I love their wool/sheep craft tag. Really strikes a chord with me – found recently that I couldn’t read it out loud to a class of spinners without getting teary.
What an amazing conversation to be privy to…I felt like I was eavesdropping on the bus or in a cafe or something. Just so fascinating/inspiring/and educational. Thank you Abby and Ann. Such a treat and so timely for me as I’m lying awake at night considering whether or not to go down the pattern selling and teaching road. I’ve been making soft sculptures and soft toys for years which is rewarding in so many ways but not the most lucrative occupation on it’s own. I have so much to learn and even though I’m on the other side of the world to you and I’ve never met you, I feel really connected to both of you now 🙂 I knew of Ann previously but am so much more in love with her and her work after listening to this conversation…
I love your work, Margeaux. Thank you so much for listening to the show and for your lovely and sincere comment. That really means a lot to me, and I know it means a lot to Ann, too.
This interview was delightful — I’ve admired Ann’s work for a long time and it was such a treat to hear her story. I just stumbled onto your website, and as an artist find it a wealth of great resources. Thank you!
Thank you so much and welcome, Lisa.
I have no idea how I got to your site but I think I have found my creative sisters. After being laid off a few years ago I too am back to doing what I did as a child; selling my creations.
It was wonderful to hear about selling patterns, last year at a show someone asked if I sold my patterns, it might be time to take the leap.
I live in the Netherlands and the US and I always carry my ever growing thick book of patterns in my hand luggage. The NSA probably wonder what in the world are all these pieces of graph paper all taped together.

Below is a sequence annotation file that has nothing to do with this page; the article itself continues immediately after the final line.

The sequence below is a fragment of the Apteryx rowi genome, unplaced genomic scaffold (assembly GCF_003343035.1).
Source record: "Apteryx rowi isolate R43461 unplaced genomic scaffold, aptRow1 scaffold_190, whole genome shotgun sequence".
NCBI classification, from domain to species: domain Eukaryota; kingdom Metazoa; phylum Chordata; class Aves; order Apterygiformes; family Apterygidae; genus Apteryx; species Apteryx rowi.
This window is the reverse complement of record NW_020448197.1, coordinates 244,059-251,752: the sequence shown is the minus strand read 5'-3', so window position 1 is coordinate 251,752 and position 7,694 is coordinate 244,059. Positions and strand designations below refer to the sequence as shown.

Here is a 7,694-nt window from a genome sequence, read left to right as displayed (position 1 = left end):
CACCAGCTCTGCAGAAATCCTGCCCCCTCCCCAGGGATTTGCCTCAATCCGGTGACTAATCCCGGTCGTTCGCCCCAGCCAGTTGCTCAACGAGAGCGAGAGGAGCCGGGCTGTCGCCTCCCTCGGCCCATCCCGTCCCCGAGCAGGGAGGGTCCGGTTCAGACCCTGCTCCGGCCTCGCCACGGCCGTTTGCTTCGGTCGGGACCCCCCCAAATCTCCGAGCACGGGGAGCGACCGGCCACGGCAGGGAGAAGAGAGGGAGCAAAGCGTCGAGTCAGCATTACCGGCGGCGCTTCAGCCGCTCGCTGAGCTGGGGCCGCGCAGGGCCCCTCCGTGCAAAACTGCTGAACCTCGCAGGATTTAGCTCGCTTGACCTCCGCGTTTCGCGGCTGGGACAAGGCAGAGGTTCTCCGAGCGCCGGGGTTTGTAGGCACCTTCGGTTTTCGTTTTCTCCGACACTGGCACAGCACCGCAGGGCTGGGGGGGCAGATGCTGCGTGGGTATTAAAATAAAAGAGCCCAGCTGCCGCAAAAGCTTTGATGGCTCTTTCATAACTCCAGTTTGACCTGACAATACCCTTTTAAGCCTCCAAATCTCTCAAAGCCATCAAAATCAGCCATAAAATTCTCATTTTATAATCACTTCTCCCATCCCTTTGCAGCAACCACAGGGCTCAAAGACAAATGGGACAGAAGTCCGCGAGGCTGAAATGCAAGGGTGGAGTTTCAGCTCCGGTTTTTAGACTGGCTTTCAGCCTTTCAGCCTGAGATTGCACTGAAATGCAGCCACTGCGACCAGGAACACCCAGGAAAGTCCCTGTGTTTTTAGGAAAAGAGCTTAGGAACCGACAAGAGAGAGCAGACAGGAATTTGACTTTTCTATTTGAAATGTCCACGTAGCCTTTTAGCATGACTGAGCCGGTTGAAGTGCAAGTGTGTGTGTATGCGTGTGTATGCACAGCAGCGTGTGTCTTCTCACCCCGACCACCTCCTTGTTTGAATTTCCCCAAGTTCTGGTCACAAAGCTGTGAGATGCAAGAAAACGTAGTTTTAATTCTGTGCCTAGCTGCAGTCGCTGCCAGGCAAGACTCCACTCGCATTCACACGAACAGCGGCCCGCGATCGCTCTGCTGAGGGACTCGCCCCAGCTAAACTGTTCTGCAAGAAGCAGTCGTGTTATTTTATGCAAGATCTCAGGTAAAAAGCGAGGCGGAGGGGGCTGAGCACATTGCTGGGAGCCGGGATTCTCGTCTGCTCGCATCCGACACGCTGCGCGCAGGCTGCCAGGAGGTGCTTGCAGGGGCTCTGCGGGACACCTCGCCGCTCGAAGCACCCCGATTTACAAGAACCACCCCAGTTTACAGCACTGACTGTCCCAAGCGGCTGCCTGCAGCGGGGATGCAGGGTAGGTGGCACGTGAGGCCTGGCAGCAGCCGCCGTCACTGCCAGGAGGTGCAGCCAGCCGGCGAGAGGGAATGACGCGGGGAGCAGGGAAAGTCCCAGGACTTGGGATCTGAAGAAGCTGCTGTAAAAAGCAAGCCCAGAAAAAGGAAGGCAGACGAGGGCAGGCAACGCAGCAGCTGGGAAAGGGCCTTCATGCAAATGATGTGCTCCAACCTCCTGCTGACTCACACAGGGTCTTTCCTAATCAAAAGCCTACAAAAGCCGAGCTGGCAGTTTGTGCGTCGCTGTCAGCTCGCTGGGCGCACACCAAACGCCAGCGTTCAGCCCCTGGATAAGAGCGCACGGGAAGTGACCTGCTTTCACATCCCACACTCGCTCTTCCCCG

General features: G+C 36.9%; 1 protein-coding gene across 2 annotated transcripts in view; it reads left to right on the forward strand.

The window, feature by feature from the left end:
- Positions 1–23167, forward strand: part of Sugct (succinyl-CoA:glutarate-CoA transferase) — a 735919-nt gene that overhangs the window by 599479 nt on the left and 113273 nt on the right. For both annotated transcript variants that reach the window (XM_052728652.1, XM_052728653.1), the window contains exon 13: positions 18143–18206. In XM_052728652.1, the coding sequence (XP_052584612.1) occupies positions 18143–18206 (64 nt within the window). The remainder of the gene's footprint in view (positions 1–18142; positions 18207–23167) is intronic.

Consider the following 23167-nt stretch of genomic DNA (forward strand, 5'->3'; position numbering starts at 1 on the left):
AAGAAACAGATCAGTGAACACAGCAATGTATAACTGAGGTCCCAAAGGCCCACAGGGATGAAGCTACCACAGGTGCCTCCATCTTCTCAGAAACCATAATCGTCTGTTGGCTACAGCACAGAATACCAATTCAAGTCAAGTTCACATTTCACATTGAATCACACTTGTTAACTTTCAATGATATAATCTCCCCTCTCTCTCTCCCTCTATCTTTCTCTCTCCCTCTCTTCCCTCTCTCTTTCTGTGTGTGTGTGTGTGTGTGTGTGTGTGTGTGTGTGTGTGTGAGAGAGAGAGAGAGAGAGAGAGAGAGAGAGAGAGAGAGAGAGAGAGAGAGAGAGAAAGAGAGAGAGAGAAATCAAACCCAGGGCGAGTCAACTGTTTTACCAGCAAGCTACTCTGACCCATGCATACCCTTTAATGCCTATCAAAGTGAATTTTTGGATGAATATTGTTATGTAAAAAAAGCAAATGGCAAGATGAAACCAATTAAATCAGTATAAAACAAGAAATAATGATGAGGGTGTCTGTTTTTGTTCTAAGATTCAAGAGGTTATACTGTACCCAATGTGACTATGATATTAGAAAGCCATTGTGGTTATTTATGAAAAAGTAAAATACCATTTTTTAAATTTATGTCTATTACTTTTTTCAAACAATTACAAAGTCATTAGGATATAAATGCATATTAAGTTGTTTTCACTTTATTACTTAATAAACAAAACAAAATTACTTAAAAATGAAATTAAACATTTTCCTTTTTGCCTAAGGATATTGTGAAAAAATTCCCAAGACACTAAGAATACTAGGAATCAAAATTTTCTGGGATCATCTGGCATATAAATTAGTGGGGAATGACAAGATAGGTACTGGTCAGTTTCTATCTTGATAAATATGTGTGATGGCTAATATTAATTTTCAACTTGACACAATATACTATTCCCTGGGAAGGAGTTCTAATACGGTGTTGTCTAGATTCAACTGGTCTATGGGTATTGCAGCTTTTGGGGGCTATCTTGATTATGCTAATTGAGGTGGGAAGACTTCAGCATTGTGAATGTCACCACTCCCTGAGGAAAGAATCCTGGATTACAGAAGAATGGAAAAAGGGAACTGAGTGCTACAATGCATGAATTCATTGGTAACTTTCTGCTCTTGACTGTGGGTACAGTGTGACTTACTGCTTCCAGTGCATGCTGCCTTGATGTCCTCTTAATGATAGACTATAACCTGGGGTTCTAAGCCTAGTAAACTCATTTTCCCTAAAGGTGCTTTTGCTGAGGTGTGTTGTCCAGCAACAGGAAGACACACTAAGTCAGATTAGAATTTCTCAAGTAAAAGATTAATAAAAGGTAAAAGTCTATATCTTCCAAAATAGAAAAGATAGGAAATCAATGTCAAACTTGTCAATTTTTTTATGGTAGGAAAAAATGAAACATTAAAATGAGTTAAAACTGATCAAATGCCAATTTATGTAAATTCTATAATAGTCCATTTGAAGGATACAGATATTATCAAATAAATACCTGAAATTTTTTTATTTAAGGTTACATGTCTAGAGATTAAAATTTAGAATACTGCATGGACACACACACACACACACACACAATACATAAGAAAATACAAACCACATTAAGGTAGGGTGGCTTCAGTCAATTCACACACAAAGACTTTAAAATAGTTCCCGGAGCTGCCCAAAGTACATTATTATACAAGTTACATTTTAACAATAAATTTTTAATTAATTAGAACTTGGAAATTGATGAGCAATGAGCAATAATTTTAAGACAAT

Thank you for a wonderful podcast. My tip, if you are ever in the Netherlands, is the Saturday fabric market in Utrecht. The market has existed for over 400 year and is held every Saturday morning from 08.00 – 13.00 hrs in de Breedstraat. It is unbelievable.
That sounds like an incredible market! Thank you for listening.
Best show ever, I just listened and got so inspired. I hope you will talk to more artists in the future!
I really enjoyed talking with Ann! Thanks so much, Hanna. There will definitely be more to come.
I just listened to this podcast (a year after it was recorded) and I really enjoyed it! I felt like I was in Ann’s cosy NYC apartment having a great conversation with two wonderfully generous and creative ladies! Thank you, Abby, and Ann for sharing. It was especially enlightening to hear Ann talk about her process and the many prototypes she works through to get the result she wants.
Thank you for listening, Laurie. This is one of my favorite episodes!
I’m so glad I’ve discovered your site! This is the first podcast of yours I’ve listened to and loved it. I’ve been a fan of Ann’s work for years (I’m one of the ‘old timers’ too [started my now defunct blog in 2005]) and I found listening to her words inspiring. I also really appreciate you as a host, asking great questions and letting Ann talk through her thoughts and ideas; it felt really natural.
Hi Jen, Thank you for listening. Interviewing Ann was so wonderful! I loved talking with her and I’m so glad you enjoyed the podcast interview, too. Thank you!
Wonderful interview! I’ve Ann’s work for years and it was fascinating to learn more about her. Thank you!